David T. Ellwood ’75: Clinton administration official turned dean

As the University sought to fill the vacant position of Kennedy School dean in 1995, senior faculty speculated that David T. Ellwood ’75, a senior official in the Clinton administration’s antipoverty effort, would leave his White House post to serve as the school’s top administrator.

Ellwood did leave the White House in 1995, expressing deep reservations about the compromise that President Clinton reached with congressional Republicans on welfare reform. But he returned to his post as academic dean of the Kennedy School, while the school’s top administrative post went to another Clinton White House official: then-Assistant Secretary of Defense Joseph S. Nye.

After eight years as dean, Nye is stepping down this summer—and University President Lawrence H. Summers has tapped Ellwood to lead the Kennedy School.

Ellwood said he doesn’t know if he would have accepted the deanship in 1995 had then-University President Neil L. Rudenstine offered him the post.

“I can devote myself to the job [now] in a way that would have been very difficult back then,” Ellwood said. “This is the right time for me.”

Ellwood has been a member of the school’s faculty since 1980—with a two-year leave of absence during his stint at the White House in the 1990s. He most recently served as the Black professor of political economy.

Ellwood inherits a school that has changed dramatically since the beginning of Nye’s deanship. The school’s faculty and student body have grown remarkably—both in size and diversity.

Sustaining that growth will be a challenging task. The University faces a fundraising slowdown and a costly Allston expansion—factors that could exacerbate the Kennedy School’s budget crunch and force further belt-tightening measures.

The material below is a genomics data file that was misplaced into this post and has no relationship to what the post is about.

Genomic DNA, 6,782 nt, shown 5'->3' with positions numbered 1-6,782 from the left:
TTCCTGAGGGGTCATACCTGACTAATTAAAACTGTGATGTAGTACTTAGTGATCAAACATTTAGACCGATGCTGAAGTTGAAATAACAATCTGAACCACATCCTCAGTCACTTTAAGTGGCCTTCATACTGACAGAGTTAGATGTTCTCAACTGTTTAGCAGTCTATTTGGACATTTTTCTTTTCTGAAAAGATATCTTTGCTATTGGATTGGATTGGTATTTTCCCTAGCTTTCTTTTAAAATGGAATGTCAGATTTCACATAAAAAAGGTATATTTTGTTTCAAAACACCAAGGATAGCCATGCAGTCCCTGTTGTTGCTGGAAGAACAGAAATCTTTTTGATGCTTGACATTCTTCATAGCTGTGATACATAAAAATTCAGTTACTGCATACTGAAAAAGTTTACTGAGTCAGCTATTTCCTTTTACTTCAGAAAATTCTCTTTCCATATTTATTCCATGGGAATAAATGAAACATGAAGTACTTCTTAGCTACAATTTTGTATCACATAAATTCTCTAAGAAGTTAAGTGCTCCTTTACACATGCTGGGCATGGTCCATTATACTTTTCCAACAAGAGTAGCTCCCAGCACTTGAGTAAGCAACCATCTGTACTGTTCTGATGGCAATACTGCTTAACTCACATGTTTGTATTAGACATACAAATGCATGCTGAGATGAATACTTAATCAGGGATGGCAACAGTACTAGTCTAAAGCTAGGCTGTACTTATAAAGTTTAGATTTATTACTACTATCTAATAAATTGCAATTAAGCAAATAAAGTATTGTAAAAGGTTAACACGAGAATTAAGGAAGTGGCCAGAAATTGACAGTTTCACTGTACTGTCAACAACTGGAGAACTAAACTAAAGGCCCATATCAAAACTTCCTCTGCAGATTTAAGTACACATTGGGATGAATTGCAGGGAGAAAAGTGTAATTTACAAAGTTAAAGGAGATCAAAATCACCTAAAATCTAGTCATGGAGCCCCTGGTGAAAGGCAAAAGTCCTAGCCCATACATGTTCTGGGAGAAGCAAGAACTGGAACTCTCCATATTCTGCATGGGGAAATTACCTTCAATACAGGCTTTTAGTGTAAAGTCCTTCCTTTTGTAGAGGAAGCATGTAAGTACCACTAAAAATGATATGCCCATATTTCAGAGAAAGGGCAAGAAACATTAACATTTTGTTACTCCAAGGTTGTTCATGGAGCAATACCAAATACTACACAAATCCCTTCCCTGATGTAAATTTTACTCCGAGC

But with these challenges come new opportunities. The Allston expansion will make the Kennedy School closer to the geographic center of Harvard. And if Ellwood has his way, the school will be a link between the University’s Cambridge home and its new campus across the Charles.


Ellwood served as the only Harvard College alum on the University’s Allston planning task force focused on undergraduate life—a committee that last month recommended the construction of between three and eight upperclass Houses across the river.

“If undergraduate housing is on both sides of the river, we’re conveniently located right at the intersection,” Ellwood said.

The Kennedy School’s Institute of Politics could then serve as central space for undergraduates on both sides of the Charles, Ellwood said.

Ellwood holds deep ties to the Quad—currently home to three upperclass Houses that could be uprooted in the Allston expansion. He was a member of Currier House while he was a student at the College, and his daughter is a member of Pforzheimer House’s Class of 2006. But the task force’s report could uproot the Quad houses from Garden Street.

“I’m proud to be a Currier House resident,” Ellwood said. “But at the end of the day, the key is one University and I believe in one University.”


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